UK telecoms regulator Ofcom is going ahead with its 5G spectrum auction despite legal challenges from two of the four major operators.
Last month, the UK High Court threw out legal challenges by EE and Three with regards to Ofcom’s proposed spectrum caps for the auction. Three, the UK’s smallest major operator by subscribers, is now taking the case to the Court of Appeal.
Rules for the auction will be published on 24th January before coming into force on 31st January. The regulator is expecting applications to start arriving the following week. However, before it qualifies bidders, the regulator will hold off until the results of Three’s case — due February 14th.
The regulator said in a statement:
“Ofcom believes it is in the public interest for the auction to take place as soon as possible in light of the significant and strong demand for access to the spectrum, and the immediate and direct benefits to consumers of faster, higher quality mobile data services that can be offered using the spectrum.”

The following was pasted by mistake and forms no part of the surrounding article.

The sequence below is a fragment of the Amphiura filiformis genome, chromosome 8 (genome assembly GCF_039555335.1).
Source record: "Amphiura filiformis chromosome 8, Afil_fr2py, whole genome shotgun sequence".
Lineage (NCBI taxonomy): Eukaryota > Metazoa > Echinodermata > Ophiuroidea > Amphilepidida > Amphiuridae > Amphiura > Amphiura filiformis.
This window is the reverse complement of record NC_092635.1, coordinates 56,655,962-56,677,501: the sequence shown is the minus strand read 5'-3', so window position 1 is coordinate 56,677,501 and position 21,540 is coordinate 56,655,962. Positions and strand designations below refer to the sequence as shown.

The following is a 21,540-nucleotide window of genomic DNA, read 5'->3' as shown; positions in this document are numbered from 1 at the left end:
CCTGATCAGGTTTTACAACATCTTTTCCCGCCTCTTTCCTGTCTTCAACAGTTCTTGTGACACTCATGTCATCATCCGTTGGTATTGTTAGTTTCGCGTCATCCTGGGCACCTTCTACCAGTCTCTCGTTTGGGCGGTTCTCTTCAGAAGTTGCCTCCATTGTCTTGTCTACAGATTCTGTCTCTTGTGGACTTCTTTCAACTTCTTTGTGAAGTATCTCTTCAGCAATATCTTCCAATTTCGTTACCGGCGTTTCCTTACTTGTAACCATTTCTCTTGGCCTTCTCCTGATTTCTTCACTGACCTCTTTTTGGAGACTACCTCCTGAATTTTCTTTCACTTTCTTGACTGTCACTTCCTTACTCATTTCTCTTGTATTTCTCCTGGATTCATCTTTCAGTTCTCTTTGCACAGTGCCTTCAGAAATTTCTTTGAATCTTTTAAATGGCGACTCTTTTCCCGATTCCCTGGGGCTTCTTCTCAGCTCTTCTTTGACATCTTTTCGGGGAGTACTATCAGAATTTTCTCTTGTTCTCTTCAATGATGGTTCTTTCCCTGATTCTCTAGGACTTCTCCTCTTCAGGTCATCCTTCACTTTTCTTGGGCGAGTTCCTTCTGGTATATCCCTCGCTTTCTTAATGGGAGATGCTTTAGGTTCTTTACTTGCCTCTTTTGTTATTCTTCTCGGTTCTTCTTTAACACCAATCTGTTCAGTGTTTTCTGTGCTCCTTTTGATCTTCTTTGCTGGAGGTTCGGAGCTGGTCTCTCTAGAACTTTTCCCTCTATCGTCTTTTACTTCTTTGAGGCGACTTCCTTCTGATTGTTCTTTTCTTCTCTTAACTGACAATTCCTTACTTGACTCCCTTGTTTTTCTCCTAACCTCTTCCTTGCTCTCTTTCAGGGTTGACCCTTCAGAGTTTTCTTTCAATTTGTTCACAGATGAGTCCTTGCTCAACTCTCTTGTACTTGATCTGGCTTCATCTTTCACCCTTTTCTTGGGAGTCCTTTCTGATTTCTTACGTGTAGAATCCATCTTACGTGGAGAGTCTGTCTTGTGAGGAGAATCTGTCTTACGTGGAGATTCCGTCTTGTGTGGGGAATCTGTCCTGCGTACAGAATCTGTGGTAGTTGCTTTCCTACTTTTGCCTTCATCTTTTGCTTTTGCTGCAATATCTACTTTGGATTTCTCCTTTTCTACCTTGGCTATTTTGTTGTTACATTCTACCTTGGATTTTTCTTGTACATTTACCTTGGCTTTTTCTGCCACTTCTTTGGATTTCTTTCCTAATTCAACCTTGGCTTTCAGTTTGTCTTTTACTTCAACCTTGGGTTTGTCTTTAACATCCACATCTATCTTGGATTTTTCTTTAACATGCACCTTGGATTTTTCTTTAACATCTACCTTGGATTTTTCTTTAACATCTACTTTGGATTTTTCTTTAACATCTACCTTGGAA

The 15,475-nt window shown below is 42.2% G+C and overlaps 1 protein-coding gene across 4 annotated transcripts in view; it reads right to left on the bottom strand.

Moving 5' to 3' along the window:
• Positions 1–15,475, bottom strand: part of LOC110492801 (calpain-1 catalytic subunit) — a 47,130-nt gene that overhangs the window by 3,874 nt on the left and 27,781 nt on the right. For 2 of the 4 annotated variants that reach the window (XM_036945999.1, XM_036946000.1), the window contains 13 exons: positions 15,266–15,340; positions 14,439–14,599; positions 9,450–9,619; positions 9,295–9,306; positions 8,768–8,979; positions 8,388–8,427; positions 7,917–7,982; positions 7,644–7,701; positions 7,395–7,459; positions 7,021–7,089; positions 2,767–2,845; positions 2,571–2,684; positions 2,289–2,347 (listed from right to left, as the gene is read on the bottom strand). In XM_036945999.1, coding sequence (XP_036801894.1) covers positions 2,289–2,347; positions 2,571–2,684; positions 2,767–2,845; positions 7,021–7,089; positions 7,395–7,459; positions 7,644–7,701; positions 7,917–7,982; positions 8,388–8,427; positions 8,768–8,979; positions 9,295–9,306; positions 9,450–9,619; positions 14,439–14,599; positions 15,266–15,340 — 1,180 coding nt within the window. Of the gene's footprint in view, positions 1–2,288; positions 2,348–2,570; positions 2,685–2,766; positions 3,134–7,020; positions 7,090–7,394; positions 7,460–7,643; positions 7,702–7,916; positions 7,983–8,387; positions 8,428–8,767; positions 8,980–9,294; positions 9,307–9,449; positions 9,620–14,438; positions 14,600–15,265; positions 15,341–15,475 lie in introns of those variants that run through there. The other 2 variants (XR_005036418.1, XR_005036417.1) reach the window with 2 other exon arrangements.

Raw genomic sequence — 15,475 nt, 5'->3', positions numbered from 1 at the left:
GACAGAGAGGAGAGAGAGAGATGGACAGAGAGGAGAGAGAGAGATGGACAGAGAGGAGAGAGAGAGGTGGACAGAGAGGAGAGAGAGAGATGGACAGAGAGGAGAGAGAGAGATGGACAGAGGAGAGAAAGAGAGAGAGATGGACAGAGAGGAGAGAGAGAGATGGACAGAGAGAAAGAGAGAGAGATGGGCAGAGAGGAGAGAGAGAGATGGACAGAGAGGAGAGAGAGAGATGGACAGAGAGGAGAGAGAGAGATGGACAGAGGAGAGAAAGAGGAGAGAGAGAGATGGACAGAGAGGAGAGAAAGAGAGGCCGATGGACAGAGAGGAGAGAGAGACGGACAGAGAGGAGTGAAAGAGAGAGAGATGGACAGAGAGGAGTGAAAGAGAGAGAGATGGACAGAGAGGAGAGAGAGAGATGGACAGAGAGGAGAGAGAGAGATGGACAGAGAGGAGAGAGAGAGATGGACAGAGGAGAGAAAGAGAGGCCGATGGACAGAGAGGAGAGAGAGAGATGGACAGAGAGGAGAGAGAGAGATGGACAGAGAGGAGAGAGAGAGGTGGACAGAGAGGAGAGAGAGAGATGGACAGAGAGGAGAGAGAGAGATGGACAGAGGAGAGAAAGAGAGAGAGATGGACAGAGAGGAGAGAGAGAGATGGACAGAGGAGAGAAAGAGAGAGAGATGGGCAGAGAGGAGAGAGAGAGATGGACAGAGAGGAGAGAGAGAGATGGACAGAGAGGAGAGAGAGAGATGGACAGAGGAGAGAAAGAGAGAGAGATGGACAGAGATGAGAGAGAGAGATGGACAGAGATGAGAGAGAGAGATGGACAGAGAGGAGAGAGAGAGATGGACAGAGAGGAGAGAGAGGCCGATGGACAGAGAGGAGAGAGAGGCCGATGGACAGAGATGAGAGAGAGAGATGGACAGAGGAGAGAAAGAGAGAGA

Interested parties will be bidding for spectrum in the 2.3 GHz and 3.4 GHz bands designed to support 5G deployment efforts. Three has long maintained it should have priority over EE for the auction due to the current difference in spectrum ownership.
On the litigation from Three, Ofcom said in a statement:
“The litigation by Three is continuing to delay access to the spectrum and the benefits to consumers and businesses that can flow from it,
We are keen to ensure that we can move as quickly as possible to hold the auction once the judgement of the Court of Appeal has been given.”
The 2.3GHz can be used by mobile carriers immediately to improve services, while the 3.4 GHz spectrum band can be used for future 5G mobile services. 40 megahertz of spectrum will be auctioned in the 2.3 GHz band and 150 megahertz of spectrum will be auctioned in the 3.4GHz band.
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